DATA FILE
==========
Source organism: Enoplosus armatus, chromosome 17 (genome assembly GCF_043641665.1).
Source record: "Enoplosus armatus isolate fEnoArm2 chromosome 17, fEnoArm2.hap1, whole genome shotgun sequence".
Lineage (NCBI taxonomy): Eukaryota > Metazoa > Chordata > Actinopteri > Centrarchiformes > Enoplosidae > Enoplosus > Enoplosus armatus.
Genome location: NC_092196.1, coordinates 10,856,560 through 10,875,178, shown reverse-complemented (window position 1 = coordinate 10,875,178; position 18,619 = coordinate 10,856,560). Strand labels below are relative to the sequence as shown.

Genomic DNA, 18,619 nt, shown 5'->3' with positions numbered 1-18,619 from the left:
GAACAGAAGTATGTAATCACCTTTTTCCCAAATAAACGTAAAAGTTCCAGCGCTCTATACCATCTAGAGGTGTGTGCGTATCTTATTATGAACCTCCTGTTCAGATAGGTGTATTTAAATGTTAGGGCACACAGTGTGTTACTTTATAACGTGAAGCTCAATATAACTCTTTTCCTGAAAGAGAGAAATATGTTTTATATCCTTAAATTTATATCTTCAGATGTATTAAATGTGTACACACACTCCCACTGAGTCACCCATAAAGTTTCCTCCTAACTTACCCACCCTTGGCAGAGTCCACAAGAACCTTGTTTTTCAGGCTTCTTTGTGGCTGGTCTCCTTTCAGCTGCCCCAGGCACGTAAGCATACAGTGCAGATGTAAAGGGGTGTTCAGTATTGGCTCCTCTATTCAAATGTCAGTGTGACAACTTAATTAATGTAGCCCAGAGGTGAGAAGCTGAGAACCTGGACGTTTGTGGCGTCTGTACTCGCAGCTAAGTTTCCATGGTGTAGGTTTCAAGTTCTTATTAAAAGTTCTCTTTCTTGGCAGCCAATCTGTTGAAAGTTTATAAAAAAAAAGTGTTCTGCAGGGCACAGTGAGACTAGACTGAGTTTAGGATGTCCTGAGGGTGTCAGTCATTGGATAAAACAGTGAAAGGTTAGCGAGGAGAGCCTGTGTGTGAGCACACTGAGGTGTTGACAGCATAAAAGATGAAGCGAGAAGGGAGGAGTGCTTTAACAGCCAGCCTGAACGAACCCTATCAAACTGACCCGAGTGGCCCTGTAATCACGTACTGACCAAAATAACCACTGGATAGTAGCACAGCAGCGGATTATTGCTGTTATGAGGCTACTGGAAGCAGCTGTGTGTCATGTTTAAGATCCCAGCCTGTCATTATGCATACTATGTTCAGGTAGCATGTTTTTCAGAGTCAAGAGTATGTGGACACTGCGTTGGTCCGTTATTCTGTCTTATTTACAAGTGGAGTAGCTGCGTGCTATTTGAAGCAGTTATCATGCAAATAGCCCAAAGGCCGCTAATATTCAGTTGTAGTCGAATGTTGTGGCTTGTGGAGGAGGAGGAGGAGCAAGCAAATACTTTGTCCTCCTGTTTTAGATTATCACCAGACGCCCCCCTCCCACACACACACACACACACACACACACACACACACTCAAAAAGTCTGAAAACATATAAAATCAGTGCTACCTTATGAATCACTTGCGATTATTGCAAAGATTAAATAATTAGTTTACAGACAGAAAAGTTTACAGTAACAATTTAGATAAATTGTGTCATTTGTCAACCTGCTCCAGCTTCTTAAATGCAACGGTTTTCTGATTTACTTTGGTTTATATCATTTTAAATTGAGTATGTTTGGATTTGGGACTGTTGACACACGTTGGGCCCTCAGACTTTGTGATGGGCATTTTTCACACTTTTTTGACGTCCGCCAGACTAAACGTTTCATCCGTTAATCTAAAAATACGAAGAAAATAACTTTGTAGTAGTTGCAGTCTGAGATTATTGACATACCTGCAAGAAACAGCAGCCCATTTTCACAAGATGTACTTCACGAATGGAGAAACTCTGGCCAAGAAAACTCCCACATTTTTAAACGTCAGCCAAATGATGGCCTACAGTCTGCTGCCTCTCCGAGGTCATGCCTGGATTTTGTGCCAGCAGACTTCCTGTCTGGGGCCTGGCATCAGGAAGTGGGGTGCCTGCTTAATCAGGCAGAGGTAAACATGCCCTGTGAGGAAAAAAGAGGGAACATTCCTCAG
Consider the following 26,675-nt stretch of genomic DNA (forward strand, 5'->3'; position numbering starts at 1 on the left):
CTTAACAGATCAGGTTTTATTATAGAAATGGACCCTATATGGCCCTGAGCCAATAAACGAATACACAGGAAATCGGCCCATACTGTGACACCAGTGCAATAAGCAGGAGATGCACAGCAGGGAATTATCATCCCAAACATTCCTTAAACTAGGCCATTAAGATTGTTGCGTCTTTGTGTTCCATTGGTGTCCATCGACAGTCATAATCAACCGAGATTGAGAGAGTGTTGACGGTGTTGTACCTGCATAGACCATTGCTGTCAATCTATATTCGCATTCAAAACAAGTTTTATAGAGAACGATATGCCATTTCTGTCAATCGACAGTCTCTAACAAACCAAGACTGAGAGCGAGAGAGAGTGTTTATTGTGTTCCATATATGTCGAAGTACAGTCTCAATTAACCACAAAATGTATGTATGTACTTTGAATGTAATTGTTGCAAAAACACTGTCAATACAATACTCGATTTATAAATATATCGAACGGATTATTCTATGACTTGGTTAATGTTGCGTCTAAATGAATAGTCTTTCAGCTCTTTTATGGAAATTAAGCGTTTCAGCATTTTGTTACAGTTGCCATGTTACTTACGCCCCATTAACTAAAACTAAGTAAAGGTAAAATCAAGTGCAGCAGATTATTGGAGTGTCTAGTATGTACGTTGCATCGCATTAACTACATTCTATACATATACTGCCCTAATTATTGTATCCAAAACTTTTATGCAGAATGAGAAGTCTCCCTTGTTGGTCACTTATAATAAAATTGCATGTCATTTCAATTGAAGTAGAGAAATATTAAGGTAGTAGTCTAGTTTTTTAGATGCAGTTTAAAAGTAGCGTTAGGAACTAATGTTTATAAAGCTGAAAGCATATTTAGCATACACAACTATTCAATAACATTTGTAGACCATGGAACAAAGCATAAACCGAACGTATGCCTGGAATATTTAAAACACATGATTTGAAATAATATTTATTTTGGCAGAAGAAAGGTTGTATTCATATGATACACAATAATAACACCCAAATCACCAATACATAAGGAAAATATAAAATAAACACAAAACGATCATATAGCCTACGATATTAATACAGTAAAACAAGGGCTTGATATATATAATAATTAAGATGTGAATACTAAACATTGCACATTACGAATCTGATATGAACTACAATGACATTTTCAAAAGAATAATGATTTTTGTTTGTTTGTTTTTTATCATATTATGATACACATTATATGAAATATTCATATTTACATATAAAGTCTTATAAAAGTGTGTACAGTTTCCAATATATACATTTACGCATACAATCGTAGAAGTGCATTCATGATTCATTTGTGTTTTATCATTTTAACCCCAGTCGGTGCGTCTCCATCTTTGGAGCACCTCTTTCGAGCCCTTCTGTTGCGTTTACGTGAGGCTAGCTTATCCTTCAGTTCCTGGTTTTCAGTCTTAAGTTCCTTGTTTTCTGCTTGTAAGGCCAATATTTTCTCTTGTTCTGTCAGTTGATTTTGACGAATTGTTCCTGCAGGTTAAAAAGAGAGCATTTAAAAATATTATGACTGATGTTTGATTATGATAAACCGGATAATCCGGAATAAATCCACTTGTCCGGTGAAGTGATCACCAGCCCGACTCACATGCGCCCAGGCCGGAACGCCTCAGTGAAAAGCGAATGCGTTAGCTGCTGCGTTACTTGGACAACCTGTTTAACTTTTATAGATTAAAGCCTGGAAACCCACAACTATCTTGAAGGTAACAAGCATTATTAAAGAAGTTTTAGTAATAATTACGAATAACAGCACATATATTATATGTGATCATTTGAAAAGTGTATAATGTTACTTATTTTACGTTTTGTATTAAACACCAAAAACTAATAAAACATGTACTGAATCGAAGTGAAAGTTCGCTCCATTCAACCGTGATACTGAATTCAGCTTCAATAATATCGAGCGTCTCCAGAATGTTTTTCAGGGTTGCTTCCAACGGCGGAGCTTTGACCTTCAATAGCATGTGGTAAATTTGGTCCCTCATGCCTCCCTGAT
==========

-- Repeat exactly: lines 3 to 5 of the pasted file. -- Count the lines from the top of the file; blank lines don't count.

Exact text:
Lineage (NCBI taxonomy): Eukaryota > Metazoa > Chordata > Actinopteri > Centrarchiformes > Enoplosidae > Enoplosus > Enoplosus armatus.
Genome location: NC_092196.1, coordinates 10,856,560 through 10,875,178, shown reverse-complemented (window position 1 = coordinate 10,875,178; position 18,619 = coordinate 10,856,560). Strand labels below are relative to the sequence as shown.

Genomic DNA, 18,619 nt, shown 5'->3' with positions numbered 1-18,619 from the left: